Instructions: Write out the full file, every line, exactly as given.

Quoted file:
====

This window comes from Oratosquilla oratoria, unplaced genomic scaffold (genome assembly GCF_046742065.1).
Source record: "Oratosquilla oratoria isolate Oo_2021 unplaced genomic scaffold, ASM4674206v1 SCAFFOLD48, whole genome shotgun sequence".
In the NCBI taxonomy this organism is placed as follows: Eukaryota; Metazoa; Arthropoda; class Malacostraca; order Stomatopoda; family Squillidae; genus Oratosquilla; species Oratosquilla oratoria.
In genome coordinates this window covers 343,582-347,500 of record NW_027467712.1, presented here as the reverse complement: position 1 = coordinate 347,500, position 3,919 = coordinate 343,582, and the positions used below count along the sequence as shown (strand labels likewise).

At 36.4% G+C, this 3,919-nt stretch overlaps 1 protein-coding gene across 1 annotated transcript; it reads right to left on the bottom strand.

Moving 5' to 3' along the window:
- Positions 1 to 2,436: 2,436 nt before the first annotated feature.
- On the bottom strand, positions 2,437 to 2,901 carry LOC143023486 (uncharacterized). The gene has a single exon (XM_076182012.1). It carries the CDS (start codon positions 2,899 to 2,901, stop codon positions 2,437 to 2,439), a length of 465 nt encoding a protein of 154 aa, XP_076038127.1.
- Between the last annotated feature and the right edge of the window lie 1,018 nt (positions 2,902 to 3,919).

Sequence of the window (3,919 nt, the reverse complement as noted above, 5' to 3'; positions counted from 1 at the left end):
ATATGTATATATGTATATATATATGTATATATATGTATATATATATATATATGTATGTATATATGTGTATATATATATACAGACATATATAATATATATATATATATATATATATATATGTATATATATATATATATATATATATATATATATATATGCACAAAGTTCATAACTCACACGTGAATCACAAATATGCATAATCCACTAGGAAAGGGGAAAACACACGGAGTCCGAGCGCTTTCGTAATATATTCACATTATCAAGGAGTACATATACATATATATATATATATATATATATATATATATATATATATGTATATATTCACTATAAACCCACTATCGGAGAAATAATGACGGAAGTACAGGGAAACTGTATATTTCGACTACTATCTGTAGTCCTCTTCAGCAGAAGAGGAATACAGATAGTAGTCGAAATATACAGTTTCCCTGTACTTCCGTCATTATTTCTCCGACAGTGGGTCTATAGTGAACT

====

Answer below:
This window comes from Oratosquilla oratoria, unplaced genomic scaffold (genome assembly GCF_046742065.1).
Source record: "Oratosquilla oratoria isolate Oo_2021 unplaced genomic scaffold, ASM4674206v1 SCAFFOLD48, whole genome shotgun sequence".
In the NCBI taxonomy this organism is placed as follows: Eukaryota; Metazoa; Arthropoda; class Malacostraca; order Stomatopoda; family Squillidae; genus Oratosquilla; species Oratosquilla oratoria.
In genome coordinates this window covers 343,582-347,500 of record NW_027467712.1, presented here as the reverse complement: position 1 = coordinate 347,500, position 3,919 = coordinate 343,582, and the positions used below count along the sequence as shown (strand labels likewise).

At 36.4% G+C, this 3,919-nt stretch overlaps 1 protein-coding gene across 1 annotated transcript; it reads right to left on the bottom strand.

Moving 5' to 3' along the window:
- Positions 1 to 2,436: 2,436 nt before the first annotated feature.
- On the bottom strand, positions 2,437 to 2,901 carry LOC143023486 (uncharacterized). The gene has a single exon (XM_076182012.1). It carries the CDS (start codon positions 2,899 to 2,901, stop codon positions 2,437 to 2,439), a length of 465 nt encoding a protein of 154 aa, XP_076038127.1.
- Between the last annotated feature and the right edge of the window lie 1,018 nt (positions 2,902 to 3,919).

Sequence of the window (3,919 nt, the reverse complement as noted above, 5' to 3'; positions counted from 1 at the left end):
ATATGTATATATGTATATATATATGTATATATATGTATATATATATATATATGTATGTATATATGTGTATATATATATACAGACATATATAATATATATATATATATATATATATATATGTATATATATATATATATATATATATATATATATATATGCACAAAGTTCATAACTCACACGTGAATCACAAATATGCATAATCCACTAGGAAAGGGGAAAACACACGGAGTCCGAGCGCTTTCGTAATATATTCACATTATCAAGGAGTACATATACATATATATATATATATATATATATATATATATATATATATGTATATATTCACTATAAACCCACTATCGGAGAAATAATGACGGAAGTACAGGGAAACTGTATATTTCGACTACTATCTGTAGTCCTCTTCAGCAGAAGAGGAATACAGATAGTAGTCGAAATATACAGTTTCCCTGTACTTCCGTCATTATTTCTCCGACAGTGGGTCTATAGTGAACT